August 11, 2020
Wireless network operators and field technicians have been dealing with passive intermodulation (PIM) for decades. Though it has always been an issue with single-band towers, PIM and its ability to adversely affect network performance is more prominent with the proliferation of multi-band base stations. The rollout of Band 14 for the FirstNet public safety network and 5G New Radio (NR) exasperates the problem, making the need to locate and remove PIM a high priority for all wireless operators.
Most towers now support at least two or three bands. In fact, a single-band site is so rare in today’s wireless networks that some treat it like a Big Foot sighting. When you also consider the mission-critical nature of FirstNet and some 5G applications, eliminating PIM so networks achieve Key Performance Indicators (KPIs) is critical.
Multi-band transmitters, which are being installed on towers to accommodate the ever-crowded RF spectrum, create an RF environment that significantly increases the chances of experiencing PIM noise. Those responsible for cell site performance must answer three key questions to effectively locate and remove PIM in today’s networks:
- Which downlinks (DL) are the main contributors to the PIM problem on the uplink (UL)?
- Which frequencies need to be troubleshooted?
- Where is the source of the PIM located? It can be internal or external to the system. If the source is external, how far away from my antenna is it?
To answer these questions, field technicians must collect and analyze data from the base stations. In additional to the standard KPI reports, the RF spectrum, transmit power, and frequency of the DL must be gathered. This is important because the transmitter plays a pivotal role in PIM creation and prevention. The RF spectrum of the UL must also be examined to help decipher the nature of the PIM problem.
Both the DL and UL data must be acquired simultaneously when measuring a multi-band base station. While this can be a daunting task using conventional PIM testing techniques, it is not with new test tools, such as the IQ Fiber Master MT2780A (figure 1). This solution uses the CPRI link to analyze RF data and identify PIM levels and location, and conduct RF spectrum analysis. It provides RF engineers with important diagnostic information that helps debug and hunt PIM.
Acquiring data digitally using the site’s CPRI links has three key advantages:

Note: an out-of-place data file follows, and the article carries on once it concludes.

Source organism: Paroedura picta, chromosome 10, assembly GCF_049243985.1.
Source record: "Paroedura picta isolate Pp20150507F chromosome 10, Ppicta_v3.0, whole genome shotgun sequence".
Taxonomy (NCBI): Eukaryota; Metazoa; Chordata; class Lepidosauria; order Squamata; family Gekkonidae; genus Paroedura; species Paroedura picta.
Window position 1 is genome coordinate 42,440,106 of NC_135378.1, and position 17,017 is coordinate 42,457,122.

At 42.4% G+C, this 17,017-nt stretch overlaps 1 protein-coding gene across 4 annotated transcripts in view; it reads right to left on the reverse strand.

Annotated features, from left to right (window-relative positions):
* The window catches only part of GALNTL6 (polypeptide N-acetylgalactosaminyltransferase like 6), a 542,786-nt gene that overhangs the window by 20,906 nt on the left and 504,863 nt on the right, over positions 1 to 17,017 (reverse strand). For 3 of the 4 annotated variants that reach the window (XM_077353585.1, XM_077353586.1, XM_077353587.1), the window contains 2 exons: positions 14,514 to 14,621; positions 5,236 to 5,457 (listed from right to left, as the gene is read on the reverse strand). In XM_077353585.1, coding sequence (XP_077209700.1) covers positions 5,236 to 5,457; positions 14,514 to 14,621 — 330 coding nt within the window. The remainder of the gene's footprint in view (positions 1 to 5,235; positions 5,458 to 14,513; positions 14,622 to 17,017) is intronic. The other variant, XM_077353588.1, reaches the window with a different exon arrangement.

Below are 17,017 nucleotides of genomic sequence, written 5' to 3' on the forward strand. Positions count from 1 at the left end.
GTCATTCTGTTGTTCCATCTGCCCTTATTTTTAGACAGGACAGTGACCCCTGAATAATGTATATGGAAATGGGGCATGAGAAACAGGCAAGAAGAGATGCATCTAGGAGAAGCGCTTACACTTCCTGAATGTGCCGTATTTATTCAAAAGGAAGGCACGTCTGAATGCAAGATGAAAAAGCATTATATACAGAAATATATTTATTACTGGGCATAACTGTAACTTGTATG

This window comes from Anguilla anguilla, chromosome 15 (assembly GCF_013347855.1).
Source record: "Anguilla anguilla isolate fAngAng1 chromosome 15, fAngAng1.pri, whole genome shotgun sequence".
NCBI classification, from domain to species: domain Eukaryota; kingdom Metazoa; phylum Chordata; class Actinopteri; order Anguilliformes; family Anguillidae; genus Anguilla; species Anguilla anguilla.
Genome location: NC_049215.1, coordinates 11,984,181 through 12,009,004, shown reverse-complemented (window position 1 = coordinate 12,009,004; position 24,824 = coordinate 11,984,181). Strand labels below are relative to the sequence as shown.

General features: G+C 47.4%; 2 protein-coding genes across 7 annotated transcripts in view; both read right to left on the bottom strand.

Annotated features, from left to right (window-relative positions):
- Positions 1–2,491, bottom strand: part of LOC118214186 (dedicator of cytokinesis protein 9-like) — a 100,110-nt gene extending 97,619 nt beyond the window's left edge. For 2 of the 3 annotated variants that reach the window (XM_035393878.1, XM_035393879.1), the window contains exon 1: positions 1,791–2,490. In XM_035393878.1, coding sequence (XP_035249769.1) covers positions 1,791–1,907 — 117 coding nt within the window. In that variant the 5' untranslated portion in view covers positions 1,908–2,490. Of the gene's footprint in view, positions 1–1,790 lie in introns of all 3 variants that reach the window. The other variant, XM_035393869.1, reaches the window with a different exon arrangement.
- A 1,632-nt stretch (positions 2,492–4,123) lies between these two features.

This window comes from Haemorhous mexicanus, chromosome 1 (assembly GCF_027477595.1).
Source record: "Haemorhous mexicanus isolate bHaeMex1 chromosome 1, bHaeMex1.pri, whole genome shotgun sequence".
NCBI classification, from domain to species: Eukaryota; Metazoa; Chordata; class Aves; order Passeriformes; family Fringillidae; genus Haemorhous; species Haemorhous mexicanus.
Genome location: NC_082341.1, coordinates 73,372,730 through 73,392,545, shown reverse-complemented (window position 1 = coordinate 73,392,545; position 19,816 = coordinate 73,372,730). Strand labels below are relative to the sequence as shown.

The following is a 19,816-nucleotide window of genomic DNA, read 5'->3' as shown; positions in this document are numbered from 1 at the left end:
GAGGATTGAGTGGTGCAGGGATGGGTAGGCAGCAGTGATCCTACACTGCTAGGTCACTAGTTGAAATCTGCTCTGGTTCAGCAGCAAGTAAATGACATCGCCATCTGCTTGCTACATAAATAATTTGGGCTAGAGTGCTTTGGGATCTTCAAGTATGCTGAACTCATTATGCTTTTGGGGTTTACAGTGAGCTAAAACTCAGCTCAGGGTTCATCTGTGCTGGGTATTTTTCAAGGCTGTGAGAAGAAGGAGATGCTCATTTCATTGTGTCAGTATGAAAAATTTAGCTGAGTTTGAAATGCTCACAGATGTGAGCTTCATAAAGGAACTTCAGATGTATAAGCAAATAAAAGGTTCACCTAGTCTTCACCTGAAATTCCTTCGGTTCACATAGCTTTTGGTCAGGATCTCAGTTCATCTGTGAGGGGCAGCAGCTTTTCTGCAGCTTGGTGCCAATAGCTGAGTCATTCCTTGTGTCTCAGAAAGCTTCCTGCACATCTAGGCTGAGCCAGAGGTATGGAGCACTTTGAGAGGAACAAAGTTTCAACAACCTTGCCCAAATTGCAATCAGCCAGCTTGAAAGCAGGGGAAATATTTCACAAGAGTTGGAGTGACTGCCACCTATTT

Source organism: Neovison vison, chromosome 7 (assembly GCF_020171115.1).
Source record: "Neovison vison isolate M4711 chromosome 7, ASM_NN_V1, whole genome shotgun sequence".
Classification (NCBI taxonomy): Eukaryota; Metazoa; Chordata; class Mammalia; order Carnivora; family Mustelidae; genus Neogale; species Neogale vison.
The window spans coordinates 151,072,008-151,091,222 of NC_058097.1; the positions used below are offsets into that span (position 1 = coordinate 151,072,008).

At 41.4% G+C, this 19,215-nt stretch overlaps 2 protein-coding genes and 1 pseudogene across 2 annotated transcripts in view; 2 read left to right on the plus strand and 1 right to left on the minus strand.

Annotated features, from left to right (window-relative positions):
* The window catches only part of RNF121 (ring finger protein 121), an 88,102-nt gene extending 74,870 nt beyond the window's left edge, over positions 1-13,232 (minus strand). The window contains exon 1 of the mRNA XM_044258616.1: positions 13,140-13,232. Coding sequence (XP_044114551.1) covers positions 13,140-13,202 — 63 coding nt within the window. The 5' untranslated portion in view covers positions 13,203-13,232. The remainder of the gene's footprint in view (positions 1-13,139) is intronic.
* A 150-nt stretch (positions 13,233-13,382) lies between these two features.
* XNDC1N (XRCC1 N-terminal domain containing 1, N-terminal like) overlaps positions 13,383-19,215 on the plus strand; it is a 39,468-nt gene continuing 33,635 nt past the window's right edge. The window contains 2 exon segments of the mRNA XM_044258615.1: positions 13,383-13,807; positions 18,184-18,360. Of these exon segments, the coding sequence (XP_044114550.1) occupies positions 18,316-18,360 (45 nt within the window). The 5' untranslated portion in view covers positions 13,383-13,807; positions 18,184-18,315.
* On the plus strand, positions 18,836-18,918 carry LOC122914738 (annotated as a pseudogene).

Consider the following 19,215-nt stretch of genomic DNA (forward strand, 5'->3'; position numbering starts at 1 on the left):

- Measures individual carrier signals – While each carrier sharing a cell site uses the same fiber lines, every operator has its own designated CPRI links. More accurate testing and evaluation can be done with this approach, helping to find the cause more quickly.
- Cell site stays live – By using a solution such as the IQ Fiber Master, PIM is monitored using live traffic. This eliminates the need to turn off a tower, which affects network quality of service (QoS).
- Reduces tower climbs – Field technicians can conduct these tests from the ground, eliminating the need to climb the tower at the onset. This is another potentially time- and cost-saving benefit.
Efficient PIM Diagnosis Method
Proper diagnosis of PIM requires a specific process to be followed. The first step is to make sure the problem is PIM-related and not due to RF interference. A visual evaluation may be possible by analyzing a KPI report, which occasionally can present the heat signature of PRVs that are representative of PIM. Another option is to monitor the spectrum across live traffic to see if any performance spikes or dips occur.
The aforementioned PIM over CPRI method is a more effective approach. It gives a more definitive answer by determining the sensitivity of PIM. The IQ Fiber Master has two unique features to aid in this analysis:
- PIM Level calculates the PIM noise via a signal processing algorithm to create a model using the baseband DL power and analyze the amount of noise in the UL channel.
- RX Desense uses another patented algorithm to determine the rise in the UL noise floor due to PIM. It is an indication of the reduction in receive sensitivity of the receiving antenna.
Figure 2 is an example of the PIM over CPRI results display. It presents a clear Pass/Fail scenario for the antennas. As shown in the display, antenna 1 failed because of external PIM and has excessive UL noise of 6.2 dB. Antenna 2, with a PIM level of -108.9 dBm and UL noise of 0.8 dB, passed.
Another key element when testing multi-band towers is the ability to determine the transmitter creating the most PIM. This will help gain an understanding of the frequencies causing the problem, enabling more efficient troubleshooting. Figure 3 shows a heatmap function that indicates Tx antenna ports 739 #1 and 763 #1 are the causes of PIM.
Solving PIM Issues
In the cases shown in the figures above, the site’s performance is being impeded by external PIM. To correct the problem, a Distance-to-PIM™ (DTP) measurement must be made to help locate the PIM source. DTP shows the location of PIM problems within the antenna system, as well as distance to external PIM sources outside the antenna system. While the aforementioned IQ Fiber Master can calculate DTP, the problem will often require a more detailed troubleshooting exercise.
A valuable tool in this scenario is the PIM Hunter. This patent-pending technology allows a test technician to pinpoint the location of external PIM beyond the antenna. By walking along the arc of the DTP distance from the antenna with PIM Hunter, technicians can find the source of the PIM typically within a few centimeters.
Want to learn more about how to diagnose PIM problems on a multi-band tower? Watch this How To Analyze PIM Using Live Traffic Without Climbing the Tower webinar given by Senior Product Manager Roger Paje.